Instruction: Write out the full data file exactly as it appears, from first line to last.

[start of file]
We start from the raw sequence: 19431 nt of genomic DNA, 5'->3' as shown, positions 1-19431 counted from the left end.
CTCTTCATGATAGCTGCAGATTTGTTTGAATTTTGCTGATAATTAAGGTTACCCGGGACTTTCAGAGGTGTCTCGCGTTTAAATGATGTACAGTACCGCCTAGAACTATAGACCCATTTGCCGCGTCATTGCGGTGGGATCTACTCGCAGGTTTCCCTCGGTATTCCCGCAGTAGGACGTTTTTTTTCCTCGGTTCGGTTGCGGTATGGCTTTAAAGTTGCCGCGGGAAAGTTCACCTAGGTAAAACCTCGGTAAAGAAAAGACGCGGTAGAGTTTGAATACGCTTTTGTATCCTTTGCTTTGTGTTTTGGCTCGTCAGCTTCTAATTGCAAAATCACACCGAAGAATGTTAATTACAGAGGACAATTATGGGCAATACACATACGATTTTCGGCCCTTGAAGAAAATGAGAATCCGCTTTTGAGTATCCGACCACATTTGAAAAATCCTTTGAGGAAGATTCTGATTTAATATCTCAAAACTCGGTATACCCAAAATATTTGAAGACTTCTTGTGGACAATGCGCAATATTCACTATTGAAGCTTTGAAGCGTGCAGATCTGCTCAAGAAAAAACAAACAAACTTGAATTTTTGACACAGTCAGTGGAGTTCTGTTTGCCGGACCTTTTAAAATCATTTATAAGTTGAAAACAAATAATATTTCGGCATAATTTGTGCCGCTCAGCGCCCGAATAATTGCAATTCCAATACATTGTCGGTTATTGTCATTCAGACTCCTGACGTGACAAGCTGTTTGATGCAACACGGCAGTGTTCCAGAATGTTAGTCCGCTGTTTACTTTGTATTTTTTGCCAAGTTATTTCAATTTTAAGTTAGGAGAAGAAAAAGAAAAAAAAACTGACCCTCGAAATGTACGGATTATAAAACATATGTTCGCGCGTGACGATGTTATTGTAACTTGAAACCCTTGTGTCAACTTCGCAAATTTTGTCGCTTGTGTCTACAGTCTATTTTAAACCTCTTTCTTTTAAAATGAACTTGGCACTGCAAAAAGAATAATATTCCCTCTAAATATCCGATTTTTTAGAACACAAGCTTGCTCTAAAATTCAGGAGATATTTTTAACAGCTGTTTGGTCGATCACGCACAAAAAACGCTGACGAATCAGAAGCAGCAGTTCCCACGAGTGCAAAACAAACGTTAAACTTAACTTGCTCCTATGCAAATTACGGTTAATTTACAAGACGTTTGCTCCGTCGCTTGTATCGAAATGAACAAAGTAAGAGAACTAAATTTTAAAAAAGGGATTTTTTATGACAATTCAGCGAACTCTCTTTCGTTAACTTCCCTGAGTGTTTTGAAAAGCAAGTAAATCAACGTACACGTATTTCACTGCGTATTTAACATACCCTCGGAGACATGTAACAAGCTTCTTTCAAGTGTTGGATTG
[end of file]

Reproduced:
We start from the raw sequence: 19431 nt of genomic DNA, 5'->3' as shown, positions 1-19431 counted from the left end.
CTCTTCATGATAGCTGCAGATTTGTTTGAATTTTGCTGATAATTAAGGTTACCCGGGACTTTCAGAGGTGTCTCGCGTTTAAATGATGTACAGTACCGCCTAGAACTATAGACCCATTTGCCGCGTCATTGCGGTGGGATCTACTCGCAGGTTTCCCTCGGTATTCCCGCAGTAGGACGTTTTTTTTCCTCGGTTCGGTTGCGGTATGGCTTTAAAGTTGCCGCGGGAAAGTTCACCTAGGTAAAACCTCGGTAAAGAAAAGACGCGGTAGAGTTTGAATACGCTTTTGTATCCTTTGCTTTGTGTTTTGGCTCGTCAGCTTCTAATTGCAAAATCACACCGAAGAATGTTAATTACAGAGGACAATTATGGGCAATACACATACGATTTTCGGCCCTTGAAGAAAATGAGAATCCGCTTTTGAGTATCCGACCACATTTGAAAAATCCTTTGAGGAAGATTCTGATTTAATATCTCAAAACTCGGTATACCCAAAATATTTGAAGACTTCTTGTGGACAATGCGCAATATTCACTATTGAAGCTTTGAAGCGTGCAGATCTGCTCAAGAAAAAACAAACAAACTTGAATTTTTGACACAGTCAGTGGAGTTCTGTTTGCCGGACCTTTTAAAATCATTTATAAGTTGAAAACAAATAATATTTCGGCATAATTTGTGCCGCTCAGCGCCCGAATAATTGCAATTCCAATACATTGTCGGTTATTGTCATTCAGACTCCTGACGTGACAAGCTGTTTGATGCAACACGGCAGTGTTCCAGAATGTTAGTCCGCTGTTTACTTTGTATTTTTTGCCAAGTTATTTCAATTTTAAGTTAGGAGAAGAAAAAGAAAAAAAAACTGACCCTCGAAATGTACGGATTATAAAACATATGTTCGCGCGTGACGATGTTATTGTAACTTGAAACCCTTGTGTCAACTTCGCAAATTTTGTCGCTTGTGTCTACAGTCTATTTTAAACCTCTTTCTTTTAAAATGAACTTGGCACTGCAAAAAGAATAATATTCCCTCTAAATATCCGATTTTTTAGAACACAAGCTTGCTCTAAAATTCAGGAGATATTTTTAACAGCTGTTTGGTCGATCACGCACAAAAAACGCTGACGAATCAGAAGCAGCAGTTCCCACGAGTGCAAAACAAACGTTAAACTTAACTTGCTCCTATGCAAATTACGGTTAATTTACAAGACGTTTGCTCCGTCGCTTGTATCGAAATGAACAAAGTAAGAGAACTAAATTTTAAAAAAGGGATTTTTTATGACAATTCAGCGAACTCTCTTTCGTTAACTTCCCTGAGTGTTTTGAAAAGCAAGTAAATCAACGTACACGTATTTCACTGCGTATTTAACATACCCTCGGAGACATGTAACAAGCTTCTTTCAAGTGTTGGATTG